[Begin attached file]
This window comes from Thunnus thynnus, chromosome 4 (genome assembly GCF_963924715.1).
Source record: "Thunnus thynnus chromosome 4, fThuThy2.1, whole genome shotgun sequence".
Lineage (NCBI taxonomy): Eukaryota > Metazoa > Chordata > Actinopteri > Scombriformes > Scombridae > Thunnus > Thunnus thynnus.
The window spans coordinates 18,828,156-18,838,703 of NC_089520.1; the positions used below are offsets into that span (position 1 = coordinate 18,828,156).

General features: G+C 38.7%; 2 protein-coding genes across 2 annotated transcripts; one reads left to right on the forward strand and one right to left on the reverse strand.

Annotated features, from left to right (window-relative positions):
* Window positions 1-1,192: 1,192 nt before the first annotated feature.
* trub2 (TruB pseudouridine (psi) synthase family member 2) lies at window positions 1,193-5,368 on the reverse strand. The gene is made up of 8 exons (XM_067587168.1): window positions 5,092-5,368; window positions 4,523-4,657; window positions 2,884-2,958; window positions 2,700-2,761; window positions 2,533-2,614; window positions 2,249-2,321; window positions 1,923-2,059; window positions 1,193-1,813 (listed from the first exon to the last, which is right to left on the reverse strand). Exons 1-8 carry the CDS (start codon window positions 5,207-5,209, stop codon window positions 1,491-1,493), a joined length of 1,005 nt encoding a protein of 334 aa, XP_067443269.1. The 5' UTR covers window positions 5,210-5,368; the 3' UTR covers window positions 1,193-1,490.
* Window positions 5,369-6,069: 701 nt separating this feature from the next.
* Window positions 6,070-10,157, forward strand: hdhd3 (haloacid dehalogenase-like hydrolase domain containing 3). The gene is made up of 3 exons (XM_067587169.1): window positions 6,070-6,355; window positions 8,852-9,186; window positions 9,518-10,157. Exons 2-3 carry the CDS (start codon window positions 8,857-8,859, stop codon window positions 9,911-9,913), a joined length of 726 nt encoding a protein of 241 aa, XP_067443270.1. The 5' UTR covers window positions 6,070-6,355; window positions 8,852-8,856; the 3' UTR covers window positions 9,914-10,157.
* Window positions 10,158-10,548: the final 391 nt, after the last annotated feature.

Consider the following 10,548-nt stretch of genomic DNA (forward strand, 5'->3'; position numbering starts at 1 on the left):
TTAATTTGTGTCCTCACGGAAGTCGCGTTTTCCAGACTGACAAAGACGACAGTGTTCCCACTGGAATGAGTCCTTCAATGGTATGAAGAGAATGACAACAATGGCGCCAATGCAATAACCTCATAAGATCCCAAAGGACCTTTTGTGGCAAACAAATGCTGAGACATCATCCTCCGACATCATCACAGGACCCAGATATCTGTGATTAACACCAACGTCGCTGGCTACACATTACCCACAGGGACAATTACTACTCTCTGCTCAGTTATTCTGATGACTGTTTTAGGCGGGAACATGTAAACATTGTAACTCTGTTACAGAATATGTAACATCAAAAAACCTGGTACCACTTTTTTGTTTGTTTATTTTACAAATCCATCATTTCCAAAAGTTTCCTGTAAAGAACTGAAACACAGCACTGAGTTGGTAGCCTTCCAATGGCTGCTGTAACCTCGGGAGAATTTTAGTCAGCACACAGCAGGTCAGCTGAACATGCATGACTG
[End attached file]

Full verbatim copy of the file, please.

This window comes from Thunnus thynnus, chromosome 4 (genome assembly GCF_963924715.1).
Source record: "Thunnus thynnus chromosome 4, fThuThy2.1, whole genome shotgun sequence".
Lineage (NCBI taxonomy): Eukaryota > Metazoa > Chordata > Actinopteri > Scombriformes > Scombridae > Thunnus > Thunnus thynnus.
The window spans coordinates 18,828,156-18,838,703 of NC_089520.1; the positions used below are offsets into that span (position 1 = coordinate 18,828,156).

General features: G+C 38.7%; 2 protein-coding genes across 2 annotated transcripts; one reads left to right on the forward strand and one right to left on the reverse strand.

Annotated features, from left to right (window-relative positions):
* Window positions 1-1,192: 1,192 nt before the first annotated feature.
* trub2 (TruB pseudouridine (psi) synthase family member 2) lies at window positions 1,193-5,368 on the reverse strand. The gene is made up of 8 exons (XM_067587168.1): window positions 5,092-5,368; window positions 4,523-4,657; window positions 2,884-2,958; window positions 2,700-2,761; window positions 2,533-2,614; window positions 2,249-2,321; window positions 1,923-2,059; window positions 1,193-1,813 (listed from the first exon to the last, which is right to left on the reverse strand). Exons 1-8 carry the CDS (start codon window positions 5,207-5,209, stop codon window positions 1,491-1,493), a joined length of 1,005 nt encoding a protein of 334 aa, XP_067443269.1. The 5' UTR covers window positions 5,210-5,368; the 3' UTR covers window positions 1,193-1,490.
* Window positions 5,369-6,069: 701 nt separating this feature from the next.
* Window positions 6,070-10,157, forward strand: hdhd3 (haloacid dehalogenase-like hydrolase domain containing 3). The gene is made up of 3 exons (XM_067587169.1): window positions 6,070-6,355; window positions 8,852-9,186; window positions 9,518-10,157. Exons 2-3 carry the CDS (start codon window positions 8,857-8,859, stop codon window positions 9,911-9,913), a joined length of 726 nt encoding a protein of 241 aa, XP_067443270.1. The 5' UTR covers window positions 6,070-6,355; window positions 8,852-8,856; the 3' UTR covers window positions 9,914-10,157.
* Window positions 10,158-10,548: the final 391 nt, after the last annotated feature.

Consider the following 10,548-nt stretch of genomic DNA (forward strand, 5'->3'; position numbering starts at 1 on the left):
TTAATTTGTGTCCTCACGGAAGTCGCGTTTTCCAGACTGACAAAGACGACAGTGTTCCCACTGGAATGAGTCCTTCAATGGTATGAAGAGAATGACAACAATGGCGCCAATGCAATAACCTCATAAGATCCCAAAGGACCTTTTGTGGCAAACAAATGCTGAGACATCATCCTCCGACATCATCACAGGACCCAGATATCTGTGATTAACACCAACGTCGCTGGCTACACATTACCCACAGGGACAATTACTACTCTCTGCTCAGTTATTCTGATGACTGTTTTAGGCGGGAACATGTAAACATTGTAACTCTGTTACAGAATATGTAACATCAAAAAACCTGGTACCACTTTTTTGTTTGTTTATTTTACAAATCCATCATTTCCAAAAGTTTCCTGTAAAGAACTGAAACACAGCACTGAGTTGGTAGCCTTCCAATGGCTGCTGTAACCTCGGGAGAATTTTAGTCAGCACACAGCAGGTCAGCTGAACATGCATGACTG